An Inquiry on the U.N. Iraq Oil-for-Food Programme

September 6, 2006

The Institute for International Law and Justice invited f our members of the Oil-for-Food independent inquiry committee talk about their investigation and whether the United Nations is simply too corrupt and chaotic to handle humanitarian crises.

As Secretary General Kofi Annan’s tenure is nearing its end, the Oil-for-Food scandal that took place under his watch remains a large and throbbing black eye on the United Nations. But seeing the scandal as an opportunity to improve the member organization’s oversight, discipline and accountability, four members of the independent review committee formed to investigate the program came to the Law School to share their recommendations and express cautious optimism that the U.N. will in the future be able to carry out large humanitarian efforts with greater transparency and trust.

Back in 1995, the U.N. created the Oil-for-Food Program to alleviate the Iraqi people’s profound misery and famine caused by the tough economic sanctions imposed on the nation after Saddam Hussein’s 1990 invasion of Kuwait. The deal allowed Iraq to sell its oil in the global marketplace but prevented it from using the revenue for military purposes. Over the next eight years, $110 billion in oil sales was used to pay for food, medicine and other humanitarian aid for the Iraqi people.

But by 2003, the program was scuttled after allegations of deep and widespread corruption that rose to the highest levels of U.N. administration, even Annan’s own son. Charges included $1.8 billion in kickbacks to the Iraqi government, unchecked smuggling that amounted in $8.4 billion in profits to Hussein and lucrative insider contracts for companies in favor with the Iraqi dictator’s regime.

“Oil for Food was the biggest humanitarian program since the Marshall Plan,” said Paul Volcker, the former chairman of the U.S. Federal Reserve who became the chairman of the $30 million, 75-member Independent Inquiry Committee that Annan created to investigate the corruption. Adding that it was also the largest program ever undertaken by the U.N., he wondered aloud, “Is it up to the task?” The bottom line, according to Volcker, was to determine whether the U.N. was simply too chaotic and corrupt to claim authority when it came time to handle crises. Judge Richard Goldstone, formerly of South Africa’s Constitutional Court and another committee member, noted, “Crucially important in any organization of this size is a culture of discipline and accountability.”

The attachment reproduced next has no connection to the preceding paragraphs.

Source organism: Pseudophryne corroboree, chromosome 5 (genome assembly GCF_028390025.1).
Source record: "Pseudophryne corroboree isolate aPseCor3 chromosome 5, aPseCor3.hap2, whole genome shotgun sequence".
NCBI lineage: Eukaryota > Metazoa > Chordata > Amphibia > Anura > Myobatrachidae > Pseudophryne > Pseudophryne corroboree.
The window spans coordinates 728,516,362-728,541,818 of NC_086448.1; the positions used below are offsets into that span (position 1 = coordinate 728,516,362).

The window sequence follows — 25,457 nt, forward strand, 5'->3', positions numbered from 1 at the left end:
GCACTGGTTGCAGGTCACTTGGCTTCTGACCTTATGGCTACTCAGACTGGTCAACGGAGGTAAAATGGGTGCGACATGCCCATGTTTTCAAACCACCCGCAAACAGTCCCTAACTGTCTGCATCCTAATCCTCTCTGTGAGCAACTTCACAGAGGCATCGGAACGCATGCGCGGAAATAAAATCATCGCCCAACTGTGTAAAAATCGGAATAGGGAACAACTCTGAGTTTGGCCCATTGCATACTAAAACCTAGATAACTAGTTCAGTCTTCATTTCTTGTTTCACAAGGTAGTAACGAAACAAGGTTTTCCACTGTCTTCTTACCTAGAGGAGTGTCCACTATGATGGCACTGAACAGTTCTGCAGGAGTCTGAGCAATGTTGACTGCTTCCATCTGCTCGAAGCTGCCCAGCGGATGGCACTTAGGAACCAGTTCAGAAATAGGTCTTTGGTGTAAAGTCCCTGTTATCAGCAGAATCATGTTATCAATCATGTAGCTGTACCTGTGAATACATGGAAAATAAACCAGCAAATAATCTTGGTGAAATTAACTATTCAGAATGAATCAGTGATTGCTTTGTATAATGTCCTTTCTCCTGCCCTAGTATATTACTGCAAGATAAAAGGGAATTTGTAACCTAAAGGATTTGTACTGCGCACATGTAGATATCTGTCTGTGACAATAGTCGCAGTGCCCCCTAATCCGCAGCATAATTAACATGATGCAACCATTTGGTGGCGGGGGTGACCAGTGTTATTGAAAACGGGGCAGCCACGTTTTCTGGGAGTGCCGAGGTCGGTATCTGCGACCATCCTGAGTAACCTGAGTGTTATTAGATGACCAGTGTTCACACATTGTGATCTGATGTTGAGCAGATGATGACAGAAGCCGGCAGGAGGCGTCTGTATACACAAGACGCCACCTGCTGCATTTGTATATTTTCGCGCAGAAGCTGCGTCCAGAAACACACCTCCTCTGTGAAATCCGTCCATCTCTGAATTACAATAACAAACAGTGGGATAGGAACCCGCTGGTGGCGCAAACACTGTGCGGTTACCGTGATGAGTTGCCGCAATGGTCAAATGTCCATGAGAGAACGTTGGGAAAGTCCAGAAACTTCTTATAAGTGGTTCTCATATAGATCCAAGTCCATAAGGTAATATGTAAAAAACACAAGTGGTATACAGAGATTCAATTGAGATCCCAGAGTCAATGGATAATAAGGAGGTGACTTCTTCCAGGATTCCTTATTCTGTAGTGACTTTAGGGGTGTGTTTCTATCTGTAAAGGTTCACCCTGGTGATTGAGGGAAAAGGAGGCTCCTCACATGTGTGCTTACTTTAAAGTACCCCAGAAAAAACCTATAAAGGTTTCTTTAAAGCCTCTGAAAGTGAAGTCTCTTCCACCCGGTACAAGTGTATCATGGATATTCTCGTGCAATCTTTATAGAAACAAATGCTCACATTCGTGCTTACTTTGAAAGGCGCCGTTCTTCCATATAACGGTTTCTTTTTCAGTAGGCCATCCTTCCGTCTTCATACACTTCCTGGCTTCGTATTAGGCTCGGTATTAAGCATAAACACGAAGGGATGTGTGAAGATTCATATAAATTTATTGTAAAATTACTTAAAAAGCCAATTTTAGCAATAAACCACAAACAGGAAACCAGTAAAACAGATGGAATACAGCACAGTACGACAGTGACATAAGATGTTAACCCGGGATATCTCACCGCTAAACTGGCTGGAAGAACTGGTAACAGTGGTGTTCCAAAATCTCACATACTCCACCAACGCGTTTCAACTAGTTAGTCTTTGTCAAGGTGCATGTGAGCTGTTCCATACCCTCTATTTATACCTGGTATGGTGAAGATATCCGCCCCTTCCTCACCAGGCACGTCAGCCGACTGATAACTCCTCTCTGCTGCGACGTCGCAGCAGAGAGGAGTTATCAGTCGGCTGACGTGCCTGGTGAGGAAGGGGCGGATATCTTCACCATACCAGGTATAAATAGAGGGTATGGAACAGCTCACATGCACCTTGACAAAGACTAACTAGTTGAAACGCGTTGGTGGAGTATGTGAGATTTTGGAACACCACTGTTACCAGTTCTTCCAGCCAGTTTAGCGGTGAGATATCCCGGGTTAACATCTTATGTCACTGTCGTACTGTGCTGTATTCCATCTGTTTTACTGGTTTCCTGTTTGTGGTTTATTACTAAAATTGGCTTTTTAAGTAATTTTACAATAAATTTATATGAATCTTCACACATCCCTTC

Both elements were revealed to be sorely missing at the U.N. Attorneys Mark Califano and Jeffrey Meyer, members of the committee who have just published a book, Good Intentions Corrupted: The Oil for Food Scandal and the Threat to the U.N., based on the 18-month inquiry, said no external oversight had existed at the U.N. Loose globalized markets and no mechanism for the U.N. to control to whom Iraq sold oil and bought food from led to rampant insider deals and corruption. Despite the fact that surely the U.N. recognized Saddam Hussein to be a despot and dictator, said Meyer, “there was no anticipation of problems.”

The investigation shined a harsh light on the inadequacies of the United Nations’ administrative infrastructure—specifically in regard to the Security Council. For instance, two of the council’s most powerful members, China and the U.S., could not agree on the nationalities of the oil contracts supervisors. The 15-member council issued loose warnings upon learning of the kickbacks, and never sent a letter of inquiry to Syria when its pipeline was reopened in order to smuggle oil with Iraq.

The two most critical recommendations made by the committee were for an Independent Oversight Board with the full power to audit staff, budget, account practices and inspection services, and for a Chief Operating Officer, appointed by the General Assembly, to be in charge of administrative programs and procedural issues. Since the official report’s release, Annan has spearheaded the establishment of an ethics division, called for greater protection for whistleblowers and encouraged more transparent financial disclosure. External audits and ongoing investigations were also put into place.

Simon Chesterman, outgoing executive director of the Institute for International Law and Justice, which organized the event, said, “I might be one of the only people who thinks the Oil-for-Food scandal is one of the best things that’s ever happened to the U.N.” Only the next secretary-general can prove Chesterman correct.

By Graham Reed